By Tom Harris
Posted Dec. 30, 2014 @ 2:01 am
The climate controversy is one of the world’s most important discussions. At stake are billions of dollars, countless jobs, and, if U.N. representatives meeting in Peru were right, the fate of the global environment itself. We need leaders in science, engineering, economics and public policy to contribute to the debate without fear of retribution.
Sadly, the opposite is happening. Because the issue is riddled with censorship, illogic, defamation and even death threats, many experts are afraid to comment publicly. No scientist wants to be called a “climate change denier,” as Steve Urbon labeled those who disagree with fashionable views about climate change in his Dec. 26 article (“Ocean climate change takes center stage in fishery research”).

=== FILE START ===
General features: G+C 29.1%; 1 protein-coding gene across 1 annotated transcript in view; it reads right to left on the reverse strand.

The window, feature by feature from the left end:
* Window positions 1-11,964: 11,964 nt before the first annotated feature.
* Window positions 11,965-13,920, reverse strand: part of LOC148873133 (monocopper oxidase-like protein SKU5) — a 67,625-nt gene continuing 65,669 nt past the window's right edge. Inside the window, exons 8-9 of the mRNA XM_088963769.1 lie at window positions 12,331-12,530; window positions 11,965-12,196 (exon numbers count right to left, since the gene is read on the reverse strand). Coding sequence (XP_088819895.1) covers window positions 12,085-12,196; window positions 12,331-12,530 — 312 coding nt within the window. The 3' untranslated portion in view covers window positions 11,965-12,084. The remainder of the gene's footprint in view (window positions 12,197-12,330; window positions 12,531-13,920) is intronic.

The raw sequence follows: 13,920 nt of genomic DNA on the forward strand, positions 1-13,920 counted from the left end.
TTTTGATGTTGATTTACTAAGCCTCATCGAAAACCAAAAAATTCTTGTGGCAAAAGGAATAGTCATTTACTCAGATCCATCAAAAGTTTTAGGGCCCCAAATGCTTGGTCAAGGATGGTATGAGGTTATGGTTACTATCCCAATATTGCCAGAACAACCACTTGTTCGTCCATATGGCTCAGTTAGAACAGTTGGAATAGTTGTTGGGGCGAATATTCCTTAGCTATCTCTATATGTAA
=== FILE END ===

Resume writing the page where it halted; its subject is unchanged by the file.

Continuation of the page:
Regardless, if today’s climate change discourse is an indication of where science-based policy making is headed, then we’re in big trouble.
Opinion leaders need to call for a change in the tenor of the debate. They should invite input from specialists on all sides of the issue and censure anyone who tries to suppress alternative views. Philosophers and other scholars who study rational argumentation have a duty to also get involved to help us overcome the fallacies that are sabotaging the discussion.
For example, when advocates are criticized as “leftist, foreign-funded eco-nuts” or “right-wing, oil-funded deniers,” philosophers should explain, “That is irrelevant. Nature does not care about the political orientation of the debaters or who funds them. All that matters is the validity of their arguments.” It is an error in reasoning to dismiss someone’s assertions because of suspected vested interests.